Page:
Brain stimulation: Cure for depression?


CANADIAN researchers claim to have successfully used an electrical surgical technique to relieve severe mental depression in chronic cases.

A team of researchers at Toronto Western Hospital subjected 20 patients with severe depression to what they call deep brain stimulation (DBS).
The technique involved using electrical current to relieve depression.
By planting electrodes on the brain of these patients, the researchers passed current through them to jolt an area known as the sub-callosal cingulated gyrus (SCG) in the brain.
In the brains of those suffering from Major Depressant Disorder, the SCG has been found to be overactive.
The researchers found that deep brain stimulation (DBS), induced by the electrical current, relieved symptoms of depression in 60 per cent of their patients.

One month after the DBS, when these patients were subjected to depression tests, 35 per cent showed reduction in their depression symptoms.

But six months after the DBS, 60 per cent of them showed reduction in their depression symptoms even as 35 per cent suffered remission of symptoms.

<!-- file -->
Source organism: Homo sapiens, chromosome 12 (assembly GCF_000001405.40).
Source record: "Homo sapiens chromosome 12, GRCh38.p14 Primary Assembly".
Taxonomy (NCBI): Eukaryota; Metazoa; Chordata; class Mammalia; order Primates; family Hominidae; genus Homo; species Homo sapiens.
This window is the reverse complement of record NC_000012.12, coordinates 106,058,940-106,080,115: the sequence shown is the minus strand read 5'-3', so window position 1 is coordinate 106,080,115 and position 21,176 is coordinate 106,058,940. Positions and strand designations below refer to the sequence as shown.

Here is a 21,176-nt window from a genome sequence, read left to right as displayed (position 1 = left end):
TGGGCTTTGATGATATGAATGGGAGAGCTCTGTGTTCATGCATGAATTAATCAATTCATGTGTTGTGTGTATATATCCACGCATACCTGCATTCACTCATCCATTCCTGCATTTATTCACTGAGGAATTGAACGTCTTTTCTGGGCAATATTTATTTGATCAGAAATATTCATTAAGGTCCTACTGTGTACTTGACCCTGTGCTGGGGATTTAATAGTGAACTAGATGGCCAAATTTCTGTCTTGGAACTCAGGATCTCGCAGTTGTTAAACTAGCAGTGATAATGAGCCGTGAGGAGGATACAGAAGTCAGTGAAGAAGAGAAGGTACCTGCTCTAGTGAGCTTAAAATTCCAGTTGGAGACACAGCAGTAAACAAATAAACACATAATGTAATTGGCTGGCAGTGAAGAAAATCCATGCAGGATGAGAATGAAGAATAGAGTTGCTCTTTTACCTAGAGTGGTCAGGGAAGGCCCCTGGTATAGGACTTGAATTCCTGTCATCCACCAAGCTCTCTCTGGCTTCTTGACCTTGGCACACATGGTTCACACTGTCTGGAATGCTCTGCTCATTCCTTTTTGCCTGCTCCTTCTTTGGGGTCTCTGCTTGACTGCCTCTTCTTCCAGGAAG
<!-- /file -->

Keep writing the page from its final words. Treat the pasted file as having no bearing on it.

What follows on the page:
The researchers found that patients on the mend showed marked improvement in their sleep and mood patterns.
Their appetite also returned as their anxiety symptoms eased.
The findings, published in the current issue of online journal Biological Psychiatry, estimate that 10 to 20 per cent of people suffer from Major Depressant Disorder.
Research shows that while some people are born with this disorder (caused by heightened brain activity or the SCG condition), others develop it later in life.

The new deep brain stimulation (DBS) surgical technique offers fresh hope for patients with Major Depressant Disorder as conventional medical and psychiatric treatment has failed to relieve their symptoms.
The Toronto hospital will continue its research in this area to know why some patients don't respond to the electrical surgical treatment